The Decisive Engagement – Knowing When To Fight To The Death

Recently I spoke to a fellow graduate of Virginia Military Institute and he said, “That is not the hill I want to die on.”

Both of us, being former soldiers, understood the portent of those words. There was no hill involved nor any prospect of death, but it meant what he intended it to — this was not the issue upon which to bet the entire enterprise. I agreed with him.

In business, life, relationships, the military, and the social wars that engulf our great national experiment, it is becoming progressively more difficult to sell the idea of the decisive engagement.

Bit of historic perspective

George Washington is known for being the most influential Founding Father, but he was also the Commander-in-Chief of the Continental Army, a warrior chieftain, and the first two American Presidents. Sort of awkward the way I said that, but you understand what I mean.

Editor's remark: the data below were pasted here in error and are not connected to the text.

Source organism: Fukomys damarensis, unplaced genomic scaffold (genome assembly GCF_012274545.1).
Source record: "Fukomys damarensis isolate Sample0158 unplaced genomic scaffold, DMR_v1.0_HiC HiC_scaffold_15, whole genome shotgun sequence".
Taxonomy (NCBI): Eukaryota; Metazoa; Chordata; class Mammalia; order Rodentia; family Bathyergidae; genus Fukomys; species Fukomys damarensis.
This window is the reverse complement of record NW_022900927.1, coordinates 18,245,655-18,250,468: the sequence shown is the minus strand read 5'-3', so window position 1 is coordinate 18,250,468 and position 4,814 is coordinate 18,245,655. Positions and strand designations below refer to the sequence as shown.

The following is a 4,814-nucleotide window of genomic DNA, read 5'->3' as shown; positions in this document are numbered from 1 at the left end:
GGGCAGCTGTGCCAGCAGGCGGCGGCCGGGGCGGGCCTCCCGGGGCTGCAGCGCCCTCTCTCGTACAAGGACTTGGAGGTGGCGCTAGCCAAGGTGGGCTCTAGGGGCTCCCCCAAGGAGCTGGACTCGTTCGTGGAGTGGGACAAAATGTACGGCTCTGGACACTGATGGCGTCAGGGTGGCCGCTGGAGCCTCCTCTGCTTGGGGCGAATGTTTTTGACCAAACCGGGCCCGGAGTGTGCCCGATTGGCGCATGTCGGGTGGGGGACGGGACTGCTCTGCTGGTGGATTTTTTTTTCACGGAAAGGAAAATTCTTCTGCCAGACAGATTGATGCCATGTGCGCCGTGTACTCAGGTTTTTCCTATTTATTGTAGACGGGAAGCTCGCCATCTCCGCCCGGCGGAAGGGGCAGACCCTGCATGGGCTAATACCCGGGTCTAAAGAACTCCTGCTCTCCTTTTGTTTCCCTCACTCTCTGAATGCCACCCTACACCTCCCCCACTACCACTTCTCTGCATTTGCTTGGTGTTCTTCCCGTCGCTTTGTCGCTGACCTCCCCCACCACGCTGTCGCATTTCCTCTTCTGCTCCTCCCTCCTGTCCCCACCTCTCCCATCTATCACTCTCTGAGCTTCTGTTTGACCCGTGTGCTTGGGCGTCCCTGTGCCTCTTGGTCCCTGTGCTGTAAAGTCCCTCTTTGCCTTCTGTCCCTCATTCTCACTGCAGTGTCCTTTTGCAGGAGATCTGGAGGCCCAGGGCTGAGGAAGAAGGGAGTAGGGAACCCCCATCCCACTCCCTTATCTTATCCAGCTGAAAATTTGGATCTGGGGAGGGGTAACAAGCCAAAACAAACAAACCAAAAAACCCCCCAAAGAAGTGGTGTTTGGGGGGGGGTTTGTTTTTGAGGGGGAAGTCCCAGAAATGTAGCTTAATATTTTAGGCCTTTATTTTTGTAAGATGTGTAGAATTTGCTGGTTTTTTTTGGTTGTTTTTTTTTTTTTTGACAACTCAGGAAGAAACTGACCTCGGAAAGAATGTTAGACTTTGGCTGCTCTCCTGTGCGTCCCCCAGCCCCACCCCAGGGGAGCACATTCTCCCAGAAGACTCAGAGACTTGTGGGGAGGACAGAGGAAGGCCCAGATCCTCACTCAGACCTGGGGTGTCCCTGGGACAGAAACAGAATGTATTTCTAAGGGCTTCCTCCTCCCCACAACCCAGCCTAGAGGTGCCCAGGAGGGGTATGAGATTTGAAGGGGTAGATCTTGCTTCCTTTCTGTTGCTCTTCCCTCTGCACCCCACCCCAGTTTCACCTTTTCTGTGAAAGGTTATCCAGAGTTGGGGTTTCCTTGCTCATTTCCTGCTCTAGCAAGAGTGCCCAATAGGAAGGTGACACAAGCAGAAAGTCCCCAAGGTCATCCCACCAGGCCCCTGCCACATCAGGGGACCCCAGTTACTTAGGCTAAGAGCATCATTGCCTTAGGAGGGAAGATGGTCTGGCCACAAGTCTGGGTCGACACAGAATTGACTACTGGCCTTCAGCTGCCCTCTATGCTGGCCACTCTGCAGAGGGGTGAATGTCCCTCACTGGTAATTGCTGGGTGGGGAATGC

Washington depicted after the battles of Trenton and Princeton by Charles Willson Peale, one of 8 different paintings of G Washington by Peale and his son.

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Impeachment — Decisive Engagement

Today, Speaker of the House Nancy Pelosi directed the House Judiciary Committee (Jerry Nadler, Chairman) to draft Articles of Impeachment saying, “The President has given us no choice.”

This decision came after a meeting of the Democrat caucus and a day of riveting testimony from a panel of four law professors. [For those of you whose sarcasm meters are in the shop for holiday repairs after Thanksgiving — this is sarcasm.]

This calls to mind two things of some portent:

If you come to kill the king, make sure to kill the king.

The importance and danger of a decisive engagement.

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